My Mott MacDonald career from graduate to chartered engineer
I chose engineering because I did well in maths and science at A level and I really enjoyed them. I also considered engineering as a profession because of my interest in Formula 1, but I didn’t know what type of engineering I wanted to do after graduating. During my degree I excelled in the civil and structural aspects and they were the areas I came to focus on. Seeing big projects going up and how they affect people’s lives interested me – I wanted to be part of these projects so in a few years’ time I could say ‘I was involved in that’.
We had engineering and science careers fairs at university. Not having any family or friends in engineering, I completed my own research into the profession and I found the fairs really useful. I could speak to people from different companies about their experiences, which is helpful when you’re still trying to figure out where you want to be.
Getting a graduate job in engineering is not all about intellect
I think the combination of my academic achievements and my other experiences while at university made me stand out in my application. I won scholarships from my college in my first year because my exam results were in the top ten of the year. I was involved in quite a few different activities and sports teams as well, which I think was a good indication that I could work well in a team. I’d also done some volunteering at schools in Oxford to help students who were struggling with their maths GCSEs.
To get a job in civil engineering you need to have strong communication skills and a good awareness of what’s going on in the world around you. Construction is affected by politics and the economy as they can influence whether engineering projects go ahead, so candidates need to keep up to date with what’s happening. You’ve also got to be confident in the experience that you’ve got, even if it’s not with a top engineering design firm; I did have a summer at the Highways Agency, but I’d also worked in a café and a shop. All work experience is valid and helps you develop useful skills, such as communication and teamwork.
My job at Mott MacDonald
I’m now a chartered civil engineer within the tunnels team. Before joining Mott MacDonald I hadn’t been involved in tunnelling, but since I’ve been here I’ve found that it’s given me lots of experiences because it crosses a variety of sectors and projects. I’ve been on secondment with National Grid to gain on-site experience. I’ve also worked on a number of high-profile projects including Crossrail and High Speed 2.
A highlight was my first time on site. I went on a tunnel boring machine. Being down the bottom of a 30m shaft was quite surreal. You’re used to being up in a building looking down on the ground, not down in a hole looking up to the ground!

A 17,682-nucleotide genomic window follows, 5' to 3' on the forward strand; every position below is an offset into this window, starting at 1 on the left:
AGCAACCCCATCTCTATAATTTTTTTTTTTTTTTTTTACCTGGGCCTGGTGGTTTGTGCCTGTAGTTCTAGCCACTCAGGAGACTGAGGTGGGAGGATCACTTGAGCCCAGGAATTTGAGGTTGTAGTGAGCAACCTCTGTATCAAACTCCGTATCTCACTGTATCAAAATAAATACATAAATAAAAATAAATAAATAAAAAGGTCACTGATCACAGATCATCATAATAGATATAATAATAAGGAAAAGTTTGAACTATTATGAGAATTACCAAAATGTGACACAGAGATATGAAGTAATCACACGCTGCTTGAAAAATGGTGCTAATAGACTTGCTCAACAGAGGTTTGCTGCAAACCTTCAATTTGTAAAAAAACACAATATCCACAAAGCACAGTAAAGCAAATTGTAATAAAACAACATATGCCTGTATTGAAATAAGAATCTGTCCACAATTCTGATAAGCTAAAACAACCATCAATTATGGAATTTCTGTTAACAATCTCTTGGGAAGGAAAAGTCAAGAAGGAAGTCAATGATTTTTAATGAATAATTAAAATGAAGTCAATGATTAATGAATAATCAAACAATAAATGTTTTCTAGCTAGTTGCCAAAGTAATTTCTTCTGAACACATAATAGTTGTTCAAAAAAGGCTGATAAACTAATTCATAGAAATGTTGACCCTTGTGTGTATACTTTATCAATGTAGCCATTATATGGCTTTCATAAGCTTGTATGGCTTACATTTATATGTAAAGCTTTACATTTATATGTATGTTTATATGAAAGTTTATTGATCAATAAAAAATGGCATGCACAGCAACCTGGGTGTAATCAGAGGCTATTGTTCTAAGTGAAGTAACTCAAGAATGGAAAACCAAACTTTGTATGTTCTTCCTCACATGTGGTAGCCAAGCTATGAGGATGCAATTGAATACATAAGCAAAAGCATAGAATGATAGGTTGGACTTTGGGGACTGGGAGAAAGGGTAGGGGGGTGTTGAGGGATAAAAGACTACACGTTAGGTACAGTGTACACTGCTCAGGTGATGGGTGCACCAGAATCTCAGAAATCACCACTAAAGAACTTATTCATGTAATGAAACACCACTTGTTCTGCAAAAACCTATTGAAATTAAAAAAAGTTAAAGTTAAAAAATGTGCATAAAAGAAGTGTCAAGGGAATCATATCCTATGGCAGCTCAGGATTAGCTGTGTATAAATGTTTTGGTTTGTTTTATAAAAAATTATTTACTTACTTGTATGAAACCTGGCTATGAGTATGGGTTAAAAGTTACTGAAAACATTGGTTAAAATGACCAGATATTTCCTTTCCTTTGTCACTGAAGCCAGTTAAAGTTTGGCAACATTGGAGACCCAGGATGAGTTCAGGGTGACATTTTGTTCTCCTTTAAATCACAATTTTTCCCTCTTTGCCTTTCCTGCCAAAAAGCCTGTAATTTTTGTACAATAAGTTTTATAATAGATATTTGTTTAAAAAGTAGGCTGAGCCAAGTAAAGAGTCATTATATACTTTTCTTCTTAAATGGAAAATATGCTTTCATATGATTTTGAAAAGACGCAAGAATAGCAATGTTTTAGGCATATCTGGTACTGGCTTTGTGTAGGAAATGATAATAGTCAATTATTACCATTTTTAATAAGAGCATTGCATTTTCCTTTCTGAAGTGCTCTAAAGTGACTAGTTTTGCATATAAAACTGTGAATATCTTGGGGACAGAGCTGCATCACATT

I’m currently office based, working on one of the new stations for the Northern line extension. The station is actually about 15 minutes up the road from where I’m living so it’s really exciting to see it happening. I’m involved in coordinating all the different design disciplines to bring it all together. It can be challenging managing different teams, but I find it one of the most interesting bits of the job. I came into the role expecting to focus on the technical side of things – the drawings, the calculations – but what I found was that there was a lot more to a project, such as the commercial aspects and programme (schedule) management. The training I received from the company was very helpful: there was a mix of formal sessions and on-the-job learning. I found this was the best way to learn.
While gaining my professional qualification (chartership), I had a delegated engineer and a senior civil engineer to support me. I qualified a year ago and it was a real achievement (and a bit of a relief, to be honest). The run-up to finishing is quite busy: you have got reports to write, submissions to get in and a presentation to prepare for your final interview. It’s actually a good time to take stock and to see what you’ve accomplished in the last few years. Then to have two experienced engineers say that they think you’re of a worthy standard is really encouraging.
Advice from an interviewer
Since becoming chartered, I’ve been involved in the graduate recruitment process and have sat on interview panels. In my experience, everyone’s a bit nervous coming into an interview. My advice is: if you don’t get a point across in an answer or you think of something else you’d like to say, don’t be afraid to revisit that question later on. As an interviewer, I’d be impressed if someone wanted to come back to a question they were asked previously to add an extra detail or clarify a point.